Welcome back to our series on the Benefits of Breastfeeding Baby! When I was pregnant, I knew I wanted to breastfeed. I knew it was good for baby. I began to realize just how good it was for baby. And I also learned it was really good for me, too! One of my favorite finds? That the “goodness” doesn’t stop at the baby’s birthday! It is still good for baby and mom, for as long as they both want to continue. There’s no magical switch that’s flipped on her first birthday where all of a sudden, after diving into that smash cake, breastfeeding is no longer beneficial or good. Nope. Breastmilk continues to deliver: nutrients, emotional security, physical development, and more.
In fact, the WHO (World Health Organization) recognizes the benefits are so great for both mother and child, that they recommend exclusive breastfeeding for the first six months of life and “up to two years of age or beyond.” Wow! That’s some serious endorsement!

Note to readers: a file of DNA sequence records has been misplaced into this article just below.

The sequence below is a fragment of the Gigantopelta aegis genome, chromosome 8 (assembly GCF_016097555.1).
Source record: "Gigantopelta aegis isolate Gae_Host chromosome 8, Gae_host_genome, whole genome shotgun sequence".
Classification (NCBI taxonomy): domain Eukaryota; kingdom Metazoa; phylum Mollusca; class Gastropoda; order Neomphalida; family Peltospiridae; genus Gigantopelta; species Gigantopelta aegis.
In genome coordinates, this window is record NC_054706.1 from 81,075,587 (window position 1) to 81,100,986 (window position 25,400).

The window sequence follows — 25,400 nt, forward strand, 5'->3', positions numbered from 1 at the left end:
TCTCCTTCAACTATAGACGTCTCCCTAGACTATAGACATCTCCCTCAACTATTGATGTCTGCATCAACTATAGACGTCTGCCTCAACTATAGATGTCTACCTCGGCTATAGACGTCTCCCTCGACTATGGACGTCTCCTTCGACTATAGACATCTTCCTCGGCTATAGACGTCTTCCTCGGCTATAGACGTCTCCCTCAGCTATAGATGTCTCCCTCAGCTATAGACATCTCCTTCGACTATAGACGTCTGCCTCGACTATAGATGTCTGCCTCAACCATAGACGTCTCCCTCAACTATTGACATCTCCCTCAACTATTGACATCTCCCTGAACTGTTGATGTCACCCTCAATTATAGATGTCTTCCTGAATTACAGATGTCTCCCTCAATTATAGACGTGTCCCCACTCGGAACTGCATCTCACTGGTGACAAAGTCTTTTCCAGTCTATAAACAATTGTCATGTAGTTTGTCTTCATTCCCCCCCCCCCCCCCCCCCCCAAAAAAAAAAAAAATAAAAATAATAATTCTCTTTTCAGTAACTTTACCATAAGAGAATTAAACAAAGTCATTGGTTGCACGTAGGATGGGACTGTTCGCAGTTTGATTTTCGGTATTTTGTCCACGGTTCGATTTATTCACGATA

Benefits to Baby
The La Leche League, International quotes the book, The Womanly Art of Breastfeeding:
The … antibodies in [breastfeeding] protect the baby from illness. …Breastfed babies have a decreased likelihood for allergies and dental caries. They also benefit from appropriate jaw, teeth and speech development as well as overall facial development. This means that people who were artificially fed may experience more trips to doctors and dentists.
But more specifically, Dr. Sears gives a very long list of specific ways breastmilk is good for baby. Did you know all of these? I sure didn’t!
- Brain. Higher IQ in breastfed children. Cholesterol and other types of fat in human milk support the growth of nerve tissue.
- Eyes. Visual acuity is higher in babies fed human milk.
- Ears. Breastfed babies get fewer ear infections.
- Mouth. Less need for orthodontics in children breastfed more than a year. Improved muscle development of face from suckling at the breast. Subtle changes in the taste of human milk prepare babies to accept a variety of solid foods.
- Throat. Children who are breastfed are less likely to require tonsillectomies.
- Respiratory system. Evidence shows that breastfed babies have fewer and less severe upper respiratory infections, less wheezing, less pneumonia and less influenza.